Socialization and schooling
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Socialization and schooling basics of reform by B. Othanel Smith

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Published by Phi Delta Kappa in Bloomington, Ind .
Written in English


  • Educational sociology,
  • Social learning

Book details:

Edition Notes

Includes bibliographical references and index.

StatementB. Othanel Smith, Donald E. Orlosky.
ContributionsOrlosky, Donald E., joint author.
LC ClassificationsLC191 .S573
The Physical Object
Paginationx, 376 p. :
Number of Pages376
ID Numbers
Open LibraryOL5060317M
LC Control Number74024340

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It’s the first question you get from strangers who learn that you homeschool. Among veteran homeschoolers the topic is simply referred to as The Question. The dialog goes something like this: “Hey guys. I met somebody at the mall today who asked me if I homeschool and then asked me The Question.” At this point [ ]. By the end of the book it is clear that Dr. McDowell trusts the research and she feels strongly that the socialization issue has a good body of research and that despite differences in the studies, all the studies come to one of these two conclusions: that homeschooled students are either better socialized than schooled kids or at worst /5(7).   Socialization involves both social structure and interpersonal relations. It contains three key parts: context, content and process, and results. Context, perhaps, defines socialization the most, as it refers to culture, language, social structures and one’s rank within them. It also includes history and the roles people and institutions played in the past. Language Socialization and Schooling 7 proces ses of langu age shift o r demograp hic change – be cause in these settings it is possibl e to witnes s users cho osing one la nguage ov er another.

  Define socialization, primary socialization, and secondary socialization. Identify how the role of the family differs from the role of the school in the socialization process. Explain the dimensions of socialization. Describe the processes by which socialization occurs in schools. Summarize how streaming contributes to socialization in : Karen L. Robson.   Socialization is the process through which people are taught to be proficient members of a society. It describes the ways that people come to understand societal norms and expectations, to accept society’s beliefs, and to be aware of societal values. Socialization is not the same as socializing (interacting with others, like family, friends Author: William Little. advantages of home schooling than the disadvantages of conventional schooling (Parker, ). Home schooling parents are strongly committed to providing positive socialization experiences for their children (Johnson, ; Mayberry et al., ; Montgomery, ), but they “believe that socialization is best achieved in an age-integrated settingFile Size: KB. Laura Bujalance collaborating on the book coordinated by Irene Briones, in Family Education, gives a good analysis of the Homeschooling accidental aspects such as the lack of control by management, the ability of parents to educate their children and socialization, a common and widespread argument based on accidental aspects that can.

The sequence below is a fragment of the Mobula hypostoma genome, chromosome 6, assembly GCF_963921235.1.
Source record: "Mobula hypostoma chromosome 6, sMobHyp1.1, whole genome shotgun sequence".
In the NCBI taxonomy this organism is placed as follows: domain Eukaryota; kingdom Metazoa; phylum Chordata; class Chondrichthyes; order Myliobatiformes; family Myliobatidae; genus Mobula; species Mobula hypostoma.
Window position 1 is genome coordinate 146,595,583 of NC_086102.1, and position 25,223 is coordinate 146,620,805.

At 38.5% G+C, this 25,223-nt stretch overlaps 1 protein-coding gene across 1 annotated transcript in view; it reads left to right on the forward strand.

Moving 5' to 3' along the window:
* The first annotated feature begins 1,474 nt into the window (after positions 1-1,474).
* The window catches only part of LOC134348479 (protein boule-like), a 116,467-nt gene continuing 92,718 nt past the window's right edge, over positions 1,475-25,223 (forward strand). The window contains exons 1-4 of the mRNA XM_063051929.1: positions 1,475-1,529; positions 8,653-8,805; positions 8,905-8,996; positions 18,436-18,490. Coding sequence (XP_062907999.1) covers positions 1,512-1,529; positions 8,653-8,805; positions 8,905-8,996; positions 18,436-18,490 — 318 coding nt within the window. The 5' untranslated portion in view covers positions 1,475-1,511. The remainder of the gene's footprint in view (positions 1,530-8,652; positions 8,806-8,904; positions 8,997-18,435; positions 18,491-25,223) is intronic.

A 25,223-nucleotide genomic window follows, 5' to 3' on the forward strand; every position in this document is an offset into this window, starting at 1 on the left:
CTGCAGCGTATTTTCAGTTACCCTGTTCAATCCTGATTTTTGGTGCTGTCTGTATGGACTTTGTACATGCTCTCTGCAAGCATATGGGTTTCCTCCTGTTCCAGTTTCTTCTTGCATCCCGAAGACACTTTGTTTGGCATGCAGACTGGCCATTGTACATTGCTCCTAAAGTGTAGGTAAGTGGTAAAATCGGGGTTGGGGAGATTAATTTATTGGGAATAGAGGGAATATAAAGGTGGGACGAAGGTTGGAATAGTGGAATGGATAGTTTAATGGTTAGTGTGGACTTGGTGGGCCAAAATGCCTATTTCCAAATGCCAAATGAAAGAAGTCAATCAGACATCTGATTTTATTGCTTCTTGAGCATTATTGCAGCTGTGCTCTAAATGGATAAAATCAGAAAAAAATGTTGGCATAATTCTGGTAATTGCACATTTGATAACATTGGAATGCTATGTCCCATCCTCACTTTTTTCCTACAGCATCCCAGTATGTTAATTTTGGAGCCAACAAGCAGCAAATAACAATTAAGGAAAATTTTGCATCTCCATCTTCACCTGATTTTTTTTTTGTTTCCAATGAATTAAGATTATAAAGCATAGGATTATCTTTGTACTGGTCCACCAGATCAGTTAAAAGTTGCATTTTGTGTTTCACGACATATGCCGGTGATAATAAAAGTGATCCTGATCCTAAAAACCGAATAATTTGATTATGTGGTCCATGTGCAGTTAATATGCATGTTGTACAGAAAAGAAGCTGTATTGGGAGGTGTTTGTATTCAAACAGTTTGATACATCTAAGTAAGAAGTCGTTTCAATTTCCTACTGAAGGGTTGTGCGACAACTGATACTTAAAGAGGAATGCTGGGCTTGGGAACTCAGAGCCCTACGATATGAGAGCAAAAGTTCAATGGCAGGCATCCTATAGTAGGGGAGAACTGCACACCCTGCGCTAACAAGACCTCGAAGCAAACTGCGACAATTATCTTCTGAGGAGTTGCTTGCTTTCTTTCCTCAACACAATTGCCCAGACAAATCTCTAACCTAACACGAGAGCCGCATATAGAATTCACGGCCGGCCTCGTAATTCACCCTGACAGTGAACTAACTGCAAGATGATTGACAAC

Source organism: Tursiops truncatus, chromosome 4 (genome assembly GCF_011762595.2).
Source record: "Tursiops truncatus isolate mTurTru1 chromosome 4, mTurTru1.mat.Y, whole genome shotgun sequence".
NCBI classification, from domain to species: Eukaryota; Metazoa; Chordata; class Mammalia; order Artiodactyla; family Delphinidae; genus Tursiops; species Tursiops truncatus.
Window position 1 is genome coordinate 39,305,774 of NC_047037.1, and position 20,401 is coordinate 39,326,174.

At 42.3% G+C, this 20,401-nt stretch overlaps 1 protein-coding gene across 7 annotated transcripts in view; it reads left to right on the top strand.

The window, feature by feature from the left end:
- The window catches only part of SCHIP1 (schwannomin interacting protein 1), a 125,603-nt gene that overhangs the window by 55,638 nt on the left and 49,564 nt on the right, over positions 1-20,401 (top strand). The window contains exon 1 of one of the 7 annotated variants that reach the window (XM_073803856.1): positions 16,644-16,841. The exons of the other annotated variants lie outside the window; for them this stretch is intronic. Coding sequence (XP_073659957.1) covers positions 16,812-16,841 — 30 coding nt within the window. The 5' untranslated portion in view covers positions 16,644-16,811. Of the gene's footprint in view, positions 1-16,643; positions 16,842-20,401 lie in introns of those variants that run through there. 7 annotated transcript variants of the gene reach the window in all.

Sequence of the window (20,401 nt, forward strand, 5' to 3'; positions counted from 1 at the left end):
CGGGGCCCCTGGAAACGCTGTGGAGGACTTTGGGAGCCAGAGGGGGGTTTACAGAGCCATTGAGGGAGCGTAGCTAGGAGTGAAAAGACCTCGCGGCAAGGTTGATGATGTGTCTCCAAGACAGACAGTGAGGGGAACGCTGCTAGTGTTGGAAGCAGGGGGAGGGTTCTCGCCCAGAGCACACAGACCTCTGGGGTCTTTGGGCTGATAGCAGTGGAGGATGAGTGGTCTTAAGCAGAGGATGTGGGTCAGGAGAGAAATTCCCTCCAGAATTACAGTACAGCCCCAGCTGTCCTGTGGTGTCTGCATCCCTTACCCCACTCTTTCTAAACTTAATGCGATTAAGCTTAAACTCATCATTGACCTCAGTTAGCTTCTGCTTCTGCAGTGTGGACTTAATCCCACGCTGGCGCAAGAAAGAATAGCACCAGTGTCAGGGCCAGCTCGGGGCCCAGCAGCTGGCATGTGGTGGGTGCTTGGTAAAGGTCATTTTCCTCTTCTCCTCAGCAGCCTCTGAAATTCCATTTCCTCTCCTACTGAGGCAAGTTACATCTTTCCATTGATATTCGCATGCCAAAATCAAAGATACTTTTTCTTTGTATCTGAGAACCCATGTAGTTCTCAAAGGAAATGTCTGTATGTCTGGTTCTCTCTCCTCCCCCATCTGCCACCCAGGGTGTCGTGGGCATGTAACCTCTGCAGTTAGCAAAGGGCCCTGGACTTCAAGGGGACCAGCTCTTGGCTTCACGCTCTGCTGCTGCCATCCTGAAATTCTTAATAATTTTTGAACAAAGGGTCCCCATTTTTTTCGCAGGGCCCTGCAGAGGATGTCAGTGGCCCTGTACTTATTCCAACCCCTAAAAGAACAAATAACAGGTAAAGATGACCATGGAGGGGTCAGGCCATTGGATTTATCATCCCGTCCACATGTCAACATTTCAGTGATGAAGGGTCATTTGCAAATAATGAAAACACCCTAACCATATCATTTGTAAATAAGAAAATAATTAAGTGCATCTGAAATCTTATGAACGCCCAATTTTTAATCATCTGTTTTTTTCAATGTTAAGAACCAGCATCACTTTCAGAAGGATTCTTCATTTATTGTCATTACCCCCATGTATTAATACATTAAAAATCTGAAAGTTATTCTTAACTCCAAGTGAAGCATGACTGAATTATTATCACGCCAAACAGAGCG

of socialization but on the process itself. Homeschooling, once considered a fringe movement, is now widely seen as “an acceptable alternative to conventional schooling” (Stevens, , p. 90). This “normalization of homeschooling” (Stevens, , p. 90) has prompted scholars to announce: “Homeschooling goes mainstream” (Gaither File Size: KB. Answering the Perpetual Home Schooling Question" uses hard research, facts, and home schoolers' experience to answer questions and counteract myths about home schooling and socialization. In this remarkable book, Dr. Susan McDowell presents a comprehensive look at this key issue in home education, and addresses many topics, including:3/5. Susan Cain’s book, Quiet: The Power of Introverts in a World That Can’t Stop Talking, does not specifically address homeschooling, but Cain does talk about the history of education and the evolution of what she calls the “Extrovert Ideal — the omnipresent belief that the ideal self is gregarious, alpha, and comfortable in the. Written to emphasize the harmful consequences of placing the total burden of bringing up the young on the family and the school, to suggest the coordination of adult society with schooling, to renew an interest in cognitive and ethical learning, and to emphasize the need for professional competence, this book discusses the alienation of youth from the adult society in relation to school by: 4.